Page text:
Cycling question- Nitrites not dropping.

Discussion in 'New to Saltwater & Reef Aquariums? Post Here' started by dino_aus, May 16, 2018 at 3:57 AM.

  1. dino_aus

    dino_aus New Member

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    Hi all,

    just a quick question about my 120L tank I am cycling with Live Rock. It has been cycling for 35 days now and I seem to have some issues with My nitrites not dropping. The most recent test I did showed the below. Just wondering if I should give it a bit more time for the nitrites to dissapear or look to do a water change? All other parameters seem fine.

    Ammonia- 0.25 mg/L
    Nitrites- 4ppm mg/L
    Nitrates - 30ppm mg/L

    Thanks
     
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  2. RobZilla04

    RobZilla04 Member Build Thread Contributor

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    You can try a water change. There are products (Niteout comes to mind) which claim to help reduce nitrites, although I'd stick with a natural water change first. Which test kit are you using? Occasionally, especially the API kit, will show color on the nitrite test kit which are really just elevated nitrates (+20ppm).
     
  3. ihavecrabs

    ihavecrabs Valuable Member R2R Supporter Reef Squad R2R Excellence Award Article Contributor Build Thread Contributor Partner Member 2018

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    Hey @dino_aus ! #WelcometoR2R !

    I believe your results are expected at this time and you can continue on. While you still have ammonia present, it will continue to convert to Nitrite. Are you dosing Ammonia often as part of your tank cycle?

    General rule of thumb is that your tank should be able to process 1ppm ammonia in 24 hours or less after dosing it. Typically, Nirtite will also be 0 when your tank is able to process this quickly. Once you get to the point that ammonia is not present and the tank can handle 1ppm in 24 hours, you can begin slowly adding livestock. I'd suggest 1 fish at first for a few weeks and then another.
     
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  4. dino_aus

    dino_aus New Member

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    Thanks for the replies,

    I am putting in fish food every other day but that is all I am putting in. I might just give it a Bit more time and see how it goes. It's my first saltwater tank so want to make sure it's cycled properly before adding any fish.
     
  5. recess62

    recess62 Well-Known Member CTARS Member

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    Give it time. Took my 90 6 weeks for its cycle to complete. Hang in there
     
  6. ihavecrabs

    ihavecrabs Valuable Member R2R Supporter Reef Squad R2R Excellence Award Article Contributor Build Thread Contributor Partner Member 2018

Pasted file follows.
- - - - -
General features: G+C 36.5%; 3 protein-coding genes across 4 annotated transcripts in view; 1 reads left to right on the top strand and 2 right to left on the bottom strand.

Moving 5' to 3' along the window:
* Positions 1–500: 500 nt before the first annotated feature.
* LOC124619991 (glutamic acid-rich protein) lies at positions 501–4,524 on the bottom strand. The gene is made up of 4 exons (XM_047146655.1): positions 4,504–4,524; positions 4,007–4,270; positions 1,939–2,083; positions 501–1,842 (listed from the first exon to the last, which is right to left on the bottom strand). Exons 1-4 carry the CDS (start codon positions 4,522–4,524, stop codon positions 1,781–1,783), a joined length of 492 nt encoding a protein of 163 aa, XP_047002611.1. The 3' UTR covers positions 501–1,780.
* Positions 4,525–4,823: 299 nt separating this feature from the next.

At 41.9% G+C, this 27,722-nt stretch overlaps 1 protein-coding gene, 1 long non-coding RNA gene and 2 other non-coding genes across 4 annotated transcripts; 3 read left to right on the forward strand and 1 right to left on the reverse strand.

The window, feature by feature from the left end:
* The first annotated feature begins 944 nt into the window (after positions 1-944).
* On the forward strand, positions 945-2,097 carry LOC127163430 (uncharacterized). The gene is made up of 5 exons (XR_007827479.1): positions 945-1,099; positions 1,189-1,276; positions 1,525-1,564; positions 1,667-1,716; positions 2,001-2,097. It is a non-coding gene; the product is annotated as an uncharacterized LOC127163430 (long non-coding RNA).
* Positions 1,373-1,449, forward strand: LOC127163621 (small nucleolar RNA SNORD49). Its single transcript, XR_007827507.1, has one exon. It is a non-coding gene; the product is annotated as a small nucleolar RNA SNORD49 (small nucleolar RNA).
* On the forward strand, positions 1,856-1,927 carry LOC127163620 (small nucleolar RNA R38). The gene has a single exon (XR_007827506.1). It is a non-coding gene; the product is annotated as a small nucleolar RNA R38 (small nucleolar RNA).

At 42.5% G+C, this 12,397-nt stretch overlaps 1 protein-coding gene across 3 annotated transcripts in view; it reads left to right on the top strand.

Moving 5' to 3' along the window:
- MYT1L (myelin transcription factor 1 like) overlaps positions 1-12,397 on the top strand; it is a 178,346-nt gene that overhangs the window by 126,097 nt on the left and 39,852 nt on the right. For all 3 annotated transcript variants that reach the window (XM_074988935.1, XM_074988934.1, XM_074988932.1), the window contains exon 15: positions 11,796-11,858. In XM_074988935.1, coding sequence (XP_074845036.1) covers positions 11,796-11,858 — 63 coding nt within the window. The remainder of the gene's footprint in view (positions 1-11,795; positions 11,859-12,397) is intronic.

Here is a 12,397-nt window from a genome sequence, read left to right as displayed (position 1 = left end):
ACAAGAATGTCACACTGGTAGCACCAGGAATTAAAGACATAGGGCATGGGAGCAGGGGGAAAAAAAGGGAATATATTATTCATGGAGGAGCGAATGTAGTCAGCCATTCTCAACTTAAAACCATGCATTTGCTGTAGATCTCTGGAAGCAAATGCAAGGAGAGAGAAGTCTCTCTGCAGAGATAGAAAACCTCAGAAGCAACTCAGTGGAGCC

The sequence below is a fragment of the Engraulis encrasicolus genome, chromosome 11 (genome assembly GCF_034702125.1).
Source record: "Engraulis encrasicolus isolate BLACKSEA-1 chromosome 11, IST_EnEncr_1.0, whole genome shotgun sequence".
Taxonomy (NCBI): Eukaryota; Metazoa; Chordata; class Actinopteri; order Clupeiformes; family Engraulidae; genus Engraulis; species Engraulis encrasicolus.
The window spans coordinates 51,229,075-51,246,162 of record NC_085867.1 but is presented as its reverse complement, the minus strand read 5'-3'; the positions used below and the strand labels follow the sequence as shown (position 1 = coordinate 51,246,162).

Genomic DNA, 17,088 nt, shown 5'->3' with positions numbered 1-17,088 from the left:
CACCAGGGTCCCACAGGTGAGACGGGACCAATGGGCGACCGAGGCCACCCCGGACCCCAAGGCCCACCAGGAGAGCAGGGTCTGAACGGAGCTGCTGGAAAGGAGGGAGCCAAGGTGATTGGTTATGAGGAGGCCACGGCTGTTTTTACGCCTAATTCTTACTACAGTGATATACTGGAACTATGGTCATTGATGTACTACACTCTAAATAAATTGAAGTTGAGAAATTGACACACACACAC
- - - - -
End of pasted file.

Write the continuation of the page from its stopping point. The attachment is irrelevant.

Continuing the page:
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    A good quality live bacteria might be worthwhile if you haven't already added one. Not required though.
     
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  7. Jesterrace

    Jesterrace Well-Known Member

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    Agreed. I would chuck the API kit in favor of something like Salifert or Red Sea. Among my list of complaints: The occasional false positive for ammonia, nitrate color chart where you can't tell the difference between 10-20, 40-80, caps on the vials that don't seal properly and leak all over the place when you shake them, skinny vials that are a pain to clean out properly, no syringe included to measure test sample, the 5mL mark on the vials isn't actually 5mL, and the fact that the color chart is on the back of the instruction manual and not at all water proof (which in light of the aforementioned leaky caps is a real problem).
     
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  8. Cody @ChaosAq

    Cody @ChaosAq Member

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    I would be a little cautious as to adding in fish food when there is not any fish in the tank yet. I agree with some of the other members in that you should definitely be doing some water changes and possibly adding nite-out which I used religiously for a while.
    The issue with adding the fish food is that it will rot in the tank and continue to jack up your nitrates. It sounds like you are on the right track for now though! Keep us posted on your levels when you get the chance!
     
  9. PatW

    PatW Well-Known Member

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    You are getting significant nitrates so you are well on your way. You really are not done cycling until both ammonia and nitrites are 0. The API test can give a low reading of ammonia even when it is zero. So if you are using API, you might want to confirm the result by taking a sample to your LFS.

    As said before, a robust system should be able to convert 1 ppm of ammonia to 0 and 0 nitrites and just nitrates left in 24 hours.
     
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